At a press conference, Greenpeace and the World Wildlife Federation in Turkey noted that the World Bank continues to invest far more in fossil fuels than in renewable energy [PDF], pointing out that from 2007 to 2009 the Bank doled out, on average, three times more public money for climate destroying fossil fuel investments than for environmentally sustainable, climate smart renewables.

    A handful of World Bank staffers tried to disrupt this message, arguing about the NGO figures and handing out press releases about Bank lending for renewable energy.

    [W]when you take the energy efficiency projects, the so-called low-hanging fruit, out of the equation, you’re left with a disturbing fact: for the fiscal years ending in June 2009, the Bank’s lending for actual power generation still favored fossil fuels over renewables ($1.9 billion versus $1.4 billion).

    The World Bank remains heavily in denial about the coal, oil, and gas projects it continues to subsidize with low interest loans in the developing world, most often with devastating social, economic, and climate effects.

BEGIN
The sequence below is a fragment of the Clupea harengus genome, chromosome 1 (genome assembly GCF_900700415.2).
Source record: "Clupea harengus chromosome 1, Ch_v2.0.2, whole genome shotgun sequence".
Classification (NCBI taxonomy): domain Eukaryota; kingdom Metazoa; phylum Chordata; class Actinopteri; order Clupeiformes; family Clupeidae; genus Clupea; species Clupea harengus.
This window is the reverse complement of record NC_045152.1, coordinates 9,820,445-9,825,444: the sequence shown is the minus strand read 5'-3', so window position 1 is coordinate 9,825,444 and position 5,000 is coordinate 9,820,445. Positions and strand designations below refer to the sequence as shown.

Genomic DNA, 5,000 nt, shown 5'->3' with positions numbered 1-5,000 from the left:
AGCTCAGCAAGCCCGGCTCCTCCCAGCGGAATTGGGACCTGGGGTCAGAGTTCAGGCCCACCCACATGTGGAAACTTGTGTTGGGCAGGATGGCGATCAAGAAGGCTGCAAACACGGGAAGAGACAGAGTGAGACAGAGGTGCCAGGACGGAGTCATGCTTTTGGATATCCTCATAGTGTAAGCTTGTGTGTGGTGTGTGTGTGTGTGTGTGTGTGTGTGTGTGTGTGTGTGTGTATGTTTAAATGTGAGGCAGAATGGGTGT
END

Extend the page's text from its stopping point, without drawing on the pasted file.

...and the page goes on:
6. @Roger Morier – Here’s another World Bank-funded coal-fired power station, all US$3.75 billion-worth of it. Looks like World Bank energy finance just went “lumpy” again:

    World Bank approves loan for Eskom coal plant

    By Lesley Wroughton

    WASHINGTON (Reuters) – The World Bank on Thursday approved a controversial $3.75 billion loan to develop a coal-fired power plant in South Africa despite the lack of support from the United States, Netherlands and Britain.

    The countries, all major donors to the World Bank, said they abstained from supporting the loan for South African state power utility Eskom due to environmental and other concerns.

    Eskom has defended the 4,800 megawatt Medupi plant in the northern Limpopo region, saying there is no immediate alternative to easing the country’s chronic power shortages and ensuring power supplies to neighboring states.

    It is the first World Bank loan approved for South Africa since the end of apartheid in 1994.

    “Without an increased energy supply, South Africans will face hardship for the poor and limited economic growth,” said Obiageli Ezekwesili, World Bank vice-president for Africa.

    The U.S. Treasury said it abstained due to “concerns about the climate impact of the project and its incompatibility with the World Bank’s commitment to be a leader in climate change mitigation and adaptation.”

    It urged the World Bank to increase its support for clean energy projects and cautioned that it should not propose similar coal projects in middle-income countries without a plan that ensures there is no net increase in carbon emissions.

    A Dutch Foreign Ministry spokesman said it had advised its representative at the World Bank to abstain, citing concerns that not enough is being done to develop alternatives to coal.